By Anders Lorenzen
With just over a month to go to COP26 at the time of the announcement, the world’s biggest emitter, China, last month, pledged not to fund any new overseas coal projects.
The president of China, Xi Jinping, sought to silence the criticism directed at his country’s climate commitments when he pledged that China would not build any new coal-fired power plants abroad.
However, the Chinese leader provided little detail on how and when the policy will be implemented and what it would mean for coal projects already in the planning. Jinping was also silent on what many climate advocates wanted to know; whether there would be a change in policy for coal power plants inside China.
Following in the footsteps of South Korea and Japan
But nevertheless, China’s move has been welcomed as the country had been under heavy diplomatic pressure to end coal financing overseas. China’s move follows that of South Korea and Japan earlier this year.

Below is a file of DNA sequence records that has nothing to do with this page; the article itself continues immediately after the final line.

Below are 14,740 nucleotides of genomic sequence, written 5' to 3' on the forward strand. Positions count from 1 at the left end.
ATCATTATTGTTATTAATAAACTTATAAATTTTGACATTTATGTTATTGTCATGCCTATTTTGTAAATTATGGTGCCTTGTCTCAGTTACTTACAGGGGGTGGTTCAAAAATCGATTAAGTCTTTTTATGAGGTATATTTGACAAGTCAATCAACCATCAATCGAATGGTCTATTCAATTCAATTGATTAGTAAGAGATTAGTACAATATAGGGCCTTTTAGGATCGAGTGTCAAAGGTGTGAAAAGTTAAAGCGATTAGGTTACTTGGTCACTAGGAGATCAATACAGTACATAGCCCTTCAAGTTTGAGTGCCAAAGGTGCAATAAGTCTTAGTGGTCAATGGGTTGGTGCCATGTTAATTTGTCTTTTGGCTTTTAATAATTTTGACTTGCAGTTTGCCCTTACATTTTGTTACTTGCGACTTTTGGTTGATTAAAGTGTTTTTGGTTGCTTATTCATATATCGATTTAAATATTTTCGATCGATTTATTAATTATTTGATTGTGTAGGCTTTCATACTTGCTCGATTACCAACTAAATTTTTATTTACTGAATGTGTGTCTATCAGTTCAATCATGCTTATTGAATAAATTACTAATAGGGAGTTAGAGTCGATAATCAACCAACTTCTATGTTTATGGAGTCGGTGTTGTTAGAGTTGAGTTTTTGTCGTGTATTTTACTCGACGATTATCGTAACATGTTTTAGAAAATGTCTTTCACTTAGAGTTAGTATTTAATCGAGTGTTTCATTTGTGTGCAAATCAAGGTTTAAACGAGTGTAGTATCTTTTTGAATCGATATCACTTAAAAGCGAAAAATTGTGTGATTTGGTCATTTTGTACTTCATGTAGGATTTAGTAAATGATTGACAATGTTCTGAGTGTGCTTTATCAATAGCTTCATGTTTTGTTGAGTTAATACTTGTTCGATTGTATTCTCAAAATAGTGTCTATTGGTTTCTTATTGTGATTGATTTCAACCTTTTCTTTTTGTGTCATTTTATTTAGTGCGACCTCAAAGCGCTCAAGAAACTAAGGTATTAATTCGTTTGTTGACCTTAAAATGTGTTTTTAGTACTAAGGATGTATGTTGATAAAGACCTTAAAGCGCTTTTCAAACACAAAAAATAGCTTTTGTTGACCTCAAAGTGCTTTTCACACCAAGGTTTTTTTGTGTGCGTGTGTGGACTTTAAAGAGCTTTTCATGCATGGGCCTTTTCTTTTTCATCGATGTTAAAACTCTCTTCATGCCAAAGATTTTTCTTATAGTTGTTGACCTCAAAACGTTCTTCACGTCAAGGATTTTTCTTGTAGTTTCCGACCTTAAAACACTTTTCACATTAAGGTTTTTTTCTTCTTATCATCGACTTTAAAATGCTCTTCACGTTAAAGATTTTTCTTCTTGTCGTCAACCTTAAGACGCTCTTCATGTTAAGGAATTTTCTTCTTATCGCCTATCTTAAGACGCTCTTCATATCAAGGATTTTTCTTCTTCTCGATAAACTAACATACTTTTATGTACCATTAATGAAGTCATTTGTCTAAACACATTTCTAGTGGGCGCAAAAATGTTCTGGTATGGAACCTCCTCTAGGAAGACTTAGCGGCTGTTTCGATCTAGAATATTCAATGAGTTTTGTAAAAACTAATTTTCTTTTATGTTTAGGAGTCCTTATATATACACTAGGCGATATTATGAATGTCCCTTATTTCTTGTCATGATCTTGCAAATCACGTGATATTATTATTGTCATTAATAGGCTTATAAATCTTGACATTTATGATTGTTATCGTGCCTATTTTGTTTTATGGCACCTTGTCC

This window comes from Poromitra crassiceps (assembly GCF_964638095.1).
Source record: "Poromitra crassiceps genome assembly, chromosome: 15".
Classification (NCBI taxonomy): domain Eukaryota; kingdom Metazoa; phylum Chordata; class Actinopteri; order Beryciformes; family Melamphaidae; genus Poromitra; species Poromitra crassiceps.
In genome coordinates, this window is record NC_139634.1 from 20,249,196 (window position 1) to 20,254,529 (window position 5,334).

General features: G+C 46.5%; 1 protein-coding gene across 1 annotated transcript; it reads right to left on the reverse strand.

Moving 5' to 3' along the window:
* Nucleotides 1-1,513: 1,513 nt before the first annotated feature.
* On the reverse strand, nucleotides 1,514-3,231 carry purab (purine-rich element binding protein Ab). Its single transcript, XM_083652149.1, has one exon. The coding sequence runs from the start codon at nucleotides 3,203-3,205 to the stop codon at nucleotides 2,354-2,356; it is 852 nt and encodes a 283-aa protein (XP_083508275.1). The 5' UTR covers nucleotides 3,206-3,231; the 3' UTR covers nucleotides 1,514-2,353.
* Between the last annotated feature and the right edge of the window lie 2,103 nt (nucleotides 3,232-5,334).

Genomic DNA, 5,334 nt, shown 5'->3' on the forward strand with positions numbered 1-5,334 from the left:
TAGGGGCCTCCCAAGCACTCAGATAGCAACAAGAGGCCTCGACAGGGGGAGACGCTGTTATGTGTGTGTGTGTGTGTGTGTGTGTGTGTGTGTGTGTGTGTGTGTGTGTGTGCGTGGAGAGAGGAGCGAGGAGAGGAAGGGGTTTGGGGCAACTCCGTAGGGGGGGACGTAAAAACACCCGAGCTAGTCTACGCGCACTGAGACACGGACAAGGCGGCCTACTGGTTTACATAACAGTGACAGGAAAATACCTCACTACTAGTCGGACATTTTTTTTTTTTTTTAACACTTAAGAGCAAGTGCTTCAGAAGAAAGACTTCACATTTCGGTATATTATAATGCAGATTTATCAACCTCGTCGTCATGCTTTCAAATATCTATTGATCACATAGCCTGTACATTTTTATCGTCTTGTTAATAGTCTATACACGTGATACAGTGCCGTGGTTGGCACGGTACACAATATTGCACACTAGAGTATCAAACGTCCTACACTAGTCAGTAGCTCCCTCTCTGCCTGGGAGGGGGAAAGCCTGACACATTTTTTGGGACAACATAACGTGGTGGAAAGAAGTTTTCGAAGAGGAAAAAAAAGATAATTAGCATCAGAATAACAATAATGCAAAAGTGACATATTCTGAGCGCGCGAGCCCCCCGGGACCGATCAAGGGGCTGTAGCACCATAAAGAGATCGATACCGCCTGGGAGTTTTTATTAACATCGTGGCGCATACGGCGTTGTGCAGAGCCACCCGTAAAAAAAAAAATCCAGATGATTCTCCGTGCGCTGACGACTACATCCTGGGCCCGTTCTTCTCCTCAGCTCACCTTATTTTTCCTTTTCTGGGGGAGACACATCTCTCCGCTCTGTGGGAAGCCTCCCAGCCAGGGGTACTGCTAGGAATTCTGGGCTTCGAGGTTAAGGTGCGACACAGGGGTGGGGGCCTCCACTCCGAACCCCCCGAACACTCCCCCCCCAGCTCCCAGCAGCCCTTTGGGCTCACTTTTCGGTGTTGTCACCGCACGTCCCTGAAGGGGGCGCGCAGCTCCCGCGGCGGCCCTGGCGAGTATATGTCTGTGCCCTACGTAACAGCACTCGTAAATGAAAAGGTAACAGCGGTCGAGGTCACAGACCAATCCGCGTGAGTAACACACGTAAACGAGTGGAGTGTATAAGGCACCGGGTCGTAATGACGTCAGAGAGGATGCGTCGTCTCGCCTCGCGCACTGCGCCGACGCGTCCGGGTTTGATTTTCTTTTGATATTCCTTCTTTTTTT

“China will step up support for other developing countries in developing green and low-carbon energy, and will not build new coal-fired power projects abroad,” Jinping said.
The announcement was welcomed by both the president of COP26 Alok Sharma, the UN Secretary-General Antonio Guterres and the US Special Envoy for Climate Change John Kerry.
Some experts have argued that the Chinese ending of coal-financing abroad is low-hanging fruit and an easy climate move to make, especially as demand has significantly reduced due to the pandemic.
The think tank Global Energy Monitor (GEM) has calculated that the move could affect 44 coal plants earmarked for Chinese state financing.
China has said there have been no changes in their pledges from last year which stated that they would achieve a peak in CO2 emissions before 2030 and carbon neutrality before 2060; goals which many experts have said are not ambitious enough.
China is the world’s largest greenhouse gas emitter and is still heavily reliant on coal for its domestic energy needs.